Want gorgeous skin without makeup, like moms Amber Valletta and Cindy Crawford?
Â Want to know how you can protect your skin from mellanoma and sun damage, while reducing the signs of aging?Â Bailey Vincent Clark from Makeover Momma was lucky enough to interview Dr.Â Richard BezozoÂ (who has appeared in USA Today, on CBS News and more), and jumped at the chance to get his expert opinion on protecting our skin…
Â Â Dr.Â B is a notable internist and the president of MoleSafe USA.Â He has created the blog Melanoma Updates to raise awareness around the dangers of skin cancerÂ and sun exposure…and he wears SPF 60 every day!
1) As the founder of a melanoma awareness blog and president of an early skin cancer detection service, MoleSafe, what do you think is the biggest misconception about skin cancer and melanoma in America today?
Â The biggest misconception about melanoma and skin cancer is that the at-risk population is only a small percentage of people in specific regions of the world. While some countries like Australia and New Zealand are exposed to more intense sunlight, every region of the world receives enough to cause damage; while some people have a higher chance of developing melanoma depending on genetics and skin tone, everyone in the world is at risk.Â As a physician practicing medicine for 24 years, I have heard the “it won’t happen to me” phrase continuously.Â People have a tendency to be reactive instead of proactive when it comes to skin care and protection. Unfortunately, it often takes a tragic experience like the loss of a family friend or relative to realize the severity of melanoma.
2) I recently had two large biopsies taken out of my back, and they are taking forever to heal. Women seem to not realize the large consequences (and even larger scars) that tanning and sun exposure leave behind… What should every woman do to protect their skin daily?
Â Having those biopsies makes this disease very real to you, indeed. The simplest thing that a woman can do to protect her skin daily is to choose a make-up and body moisturizer that contains SPF.Â This simple step will provide a foundation of defense against constant sun exposure to the face and body while decreasing sun burns and other skin damage.
3) My brother had melanoma (while mother, sister and various other first-hand relatives have had multiple skin cancers), so I am proud to protect my natural (pail) skin color. Can you explain what tanning really does to our skin?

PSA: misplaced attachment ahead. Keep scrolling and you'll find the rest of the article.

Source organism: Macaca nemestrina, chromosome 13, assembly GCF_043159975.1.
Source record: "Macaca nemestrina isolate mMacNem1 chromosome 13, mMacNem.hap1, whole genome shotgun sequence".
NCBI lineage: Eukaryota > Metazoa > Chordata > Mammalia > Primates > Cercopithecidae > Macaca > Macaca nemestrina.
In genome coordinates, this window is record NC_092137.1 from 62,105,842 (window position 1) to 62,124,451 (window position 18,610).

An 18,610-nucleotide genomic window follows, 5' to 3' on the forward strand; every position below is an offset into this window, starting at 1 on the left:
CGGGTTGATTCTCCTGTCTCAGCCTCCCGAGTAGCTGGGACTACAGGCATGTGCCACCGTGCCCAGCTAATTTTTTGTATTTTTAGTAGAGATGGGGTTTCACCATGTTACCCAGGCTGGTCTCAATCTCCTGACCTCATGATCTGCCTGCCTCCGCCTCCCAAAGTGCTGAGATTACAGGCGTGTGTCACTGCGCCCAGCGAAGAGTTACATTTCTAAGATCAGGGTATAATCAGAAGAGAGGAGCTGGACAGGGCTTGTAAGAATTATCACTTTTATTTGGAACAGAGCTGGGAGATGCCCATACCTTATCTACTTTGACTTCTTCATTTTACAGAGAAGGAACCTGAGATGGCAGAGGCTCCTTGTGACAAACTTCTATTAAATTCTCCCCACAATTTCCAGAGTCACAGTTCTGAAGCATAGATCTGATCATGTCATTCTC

Â Sun tans are a symptom of damaged skin. The ultra violate radiation stimulates the melanocytes to produce more melanin or dark pigment. Â These cells are found in the upper level of the skin. Â This pigment production is a natural effect of the ultra violet radiation, so the tanner you get, the more damage is done. Over exposure and repetitive exposure of the skin to the ultra violet rays or from a tanning booth damages these melanocytes and many other cell types in the skin.Â This damage is cumulative and ultimately leads to premature aging, such as wrinkles or age spots, skin cancer and can damage the eyes
4) What sunscreen do you use every morning, and what other steps do you recommend women taking to prevent (or reduce) the signs of sun damage?
Â I personally apply a sun screen with an SPF of 60 each day.Â When I am spending time in the sun, I re-apply the sun screen numerous times throughout the day.Â In addition, I have begun to wear sun protective clothing.Â Purchasing hats and shirts with UV protection for the whole family will help block as much as 95% of the harmful rays of the sun. There are also UV protected umbrellas which are good investments for you and your family’s beach days. Also keep in mind, although summer has ended, the sun hasn’t left. There are countless ways to take precaution while out in the sun year round. Here are some of the Skin Cancer Foundation’s skin cancer prevention tips to keep in mind:
– Seek the shade, especially between 10:00 am and 4:00 pm.
– Avoid tanning and UV tanning booths.
– Use a sunscreen with a SPF of 15 or higher every day.
– Apply 1 ounce (2 tablespoons) total of sunscreen to all exposed areas, 30 minutes before going outside. Re-apply every two hours or immediately after swimming or excessive sweating.
– Cover up with clothing, including a broad-brimmed hat and UV blocking sunglasses.
– Keep newborns out of the sun. Sunscreens should be used on babies over the age of six months.
– Examine your skin from head-to-toe every month.
– See your physician every year for a professional skin exam.
* Stay tunedÂ this monthÂ for our Beauty Momma video post about the right sunscreen for busy moms, and check out ourÂ exclusive story onÂ Melanoma Updates!
Answer This: What is the easiest way for you fit sunscreen into your daily routine?
Credit: Photos courtesy of Harpers Bazaar